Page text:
Please use this identifier to cite or link to this item: http://hdl.handle.net/2122/382
AuthorsBadalamenti, B.* 
Bruno, N.* 
Caltabiano, T.* 
Di Gangi, F.* 
Giammanco, S.* 
Salerno, G.* 
TitleContinuous soil CO2 and discrete plume SO2 measurements at Mt. Etna (Italy) during 1997-2000: a contribution to volcano monitoring
Issue Date2004
Series/Report no.66(2004)
DOI10.1007/s00445-003-0305-y
URIhttp://hdl.handle.net/2122/382
KeywordsMt. Etna
Soil CO2 emissions
Plume SO2 flux
COSPEC
Continuous geochemical monitoring
Eruptive activity
Degassing model
Subject Classification04. Solid Earth::04.08. Volcanology::04.08.01. Gases 
04. Solid Earth::04.08. Volcanology::04.08.06. Volcano monitoring 
04. Solid Earth::04.08. Volcanology::04.08.07. Instruments and techniques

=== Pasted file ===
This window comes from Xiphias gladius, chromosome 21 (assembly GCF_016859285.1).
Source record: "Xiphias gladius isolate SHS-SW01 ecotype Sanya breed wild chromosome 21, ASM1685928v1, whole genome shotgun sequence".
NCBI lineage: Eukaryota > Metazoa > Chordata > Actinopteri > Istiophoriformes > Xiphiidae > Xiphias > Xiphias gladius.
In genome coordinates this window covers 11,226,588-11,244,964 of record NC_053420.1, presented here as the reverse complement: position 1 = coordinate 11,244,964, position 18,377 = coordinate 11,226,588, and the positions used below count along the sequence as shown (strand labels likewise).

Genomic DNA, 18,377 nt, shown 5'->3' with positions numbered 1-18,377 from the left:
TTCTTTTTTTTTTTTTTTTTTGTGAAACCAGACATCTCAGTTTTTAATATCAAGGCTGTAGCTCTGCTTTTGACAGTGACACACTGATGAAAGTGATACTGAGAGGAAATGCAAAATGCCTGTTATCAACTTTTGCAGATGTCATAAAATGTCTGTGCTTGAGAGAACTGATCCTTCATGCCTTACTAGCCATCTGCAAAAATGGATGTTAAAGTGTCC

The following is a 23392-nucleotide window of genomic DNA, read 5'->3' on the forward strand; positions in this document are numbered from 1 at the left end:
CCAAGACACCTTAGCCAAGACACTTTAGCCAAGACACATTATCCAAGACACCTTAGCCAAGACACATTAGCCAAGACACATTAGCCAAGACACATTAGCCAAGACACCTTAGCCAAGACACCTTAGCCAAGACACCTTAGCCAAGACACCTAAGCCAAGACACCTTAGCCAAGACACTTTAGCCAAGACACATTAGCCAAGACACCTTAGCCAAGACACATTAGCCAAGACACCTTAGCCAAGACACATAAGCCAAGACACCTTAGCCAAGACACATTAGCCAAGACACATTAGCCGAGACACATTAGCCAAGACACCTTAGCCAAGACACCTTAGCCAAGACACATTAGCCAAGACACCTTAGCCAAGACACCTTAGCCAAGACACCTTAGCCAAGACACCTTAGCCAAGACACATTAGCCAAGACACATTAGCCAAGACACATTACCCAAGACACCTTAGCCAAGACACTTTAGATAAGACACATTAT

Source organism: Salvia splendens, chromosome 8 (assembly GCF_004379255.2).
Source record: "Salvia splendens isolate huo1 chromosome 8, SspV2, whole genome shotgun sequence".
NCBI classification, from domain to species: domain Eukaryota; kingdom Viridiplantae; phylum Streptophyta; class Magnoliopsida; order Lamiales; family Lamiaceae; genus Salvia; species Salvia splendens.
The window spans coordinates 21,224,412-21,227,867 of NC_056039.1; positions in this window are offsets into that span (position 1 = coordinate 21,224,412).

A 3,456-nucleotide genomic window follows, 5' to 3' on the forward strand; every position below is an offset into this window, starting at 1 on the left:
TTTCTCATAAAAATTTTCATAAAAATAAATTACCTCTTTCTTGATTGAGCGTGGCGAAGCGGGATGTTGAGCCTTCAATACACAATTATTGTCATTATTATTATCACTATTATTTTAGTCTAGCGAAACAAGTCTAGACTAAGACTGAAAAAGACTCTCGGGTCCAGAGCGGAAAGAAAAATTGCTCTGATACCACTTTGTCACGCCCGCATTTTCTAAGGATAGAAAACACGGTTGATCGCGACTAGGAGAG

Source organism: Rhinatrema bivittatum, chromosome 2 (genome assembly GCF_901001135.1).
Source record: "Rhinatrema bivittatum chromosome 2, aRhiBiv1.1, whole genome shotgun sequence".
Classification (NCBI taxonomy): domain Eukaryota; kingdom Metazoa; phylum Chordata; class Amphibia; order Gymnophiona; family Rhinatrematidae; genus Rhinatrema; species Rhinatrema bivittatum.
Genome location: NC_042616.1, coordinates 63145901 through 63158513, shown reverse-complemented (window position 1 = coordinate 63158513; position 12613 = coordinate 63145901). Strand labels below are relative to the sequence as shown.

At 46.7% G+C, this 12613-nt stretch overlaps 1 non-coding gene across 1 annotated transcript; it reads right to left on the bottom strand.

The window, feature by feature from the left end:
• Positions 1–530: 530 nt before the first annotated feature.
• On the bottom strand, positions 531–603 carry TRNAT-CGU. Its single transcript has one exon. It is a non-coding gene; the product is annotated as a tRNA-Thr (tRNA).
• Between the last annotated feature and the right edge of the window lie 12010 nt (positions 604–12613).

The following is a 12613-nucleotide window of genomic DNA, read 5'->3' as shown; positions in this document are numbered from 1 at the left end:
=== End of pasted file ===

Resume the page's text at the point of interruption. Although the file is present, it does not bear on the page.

AbstractContinuous monitoring of soil CO2 dynamic concentration (which is proportional to the CO2 flux through the soil) was carried out at a peripheral site of Mt. Etna during the period November 1997 - September 2000 using an automated station. The acquired data were compared with SO2 flux from the summit craters measured two to three times a week during the same period. The high frequency of data acquisition with both methods allowed us to analyze in detail the time variations of both parameters. Anomalous high values of soil CO2 dynamic concentration always preceded periods of increased flux of plume SO2, and these in turn were followed by periods of summit eruptions. The variations were modeled in terms of gas efflux increase due to magma ascent to shallow depth and its consequent depressurization and degassing. This model is supported by data from other geophysical and volcanological parameters. The rates of increase both of soil CO2 dynamic concentration and of plume SO2 flux are interpreted to be positively correlated both to the velocity of magma ascent within the volcano and to lava effusion rate once magma is erupted at the surface. Low rates of the increase were recorded before the nine-month-long 1999 subterminal eruption. Higher rates of increase were observed before the violent summit eruption of September-November 1999, and the highest rates were observed during shorter and very frequent spike-like anomalies that preceded the sequence of short-lived but very violent summit eruptions that started in late January 2000 and continued until late June of the same year. Furthermore, the time interval between the peaks of CO2 and SO2 in a single sequence of gas anomalies is likely to be controlled by magma ascent velocity.
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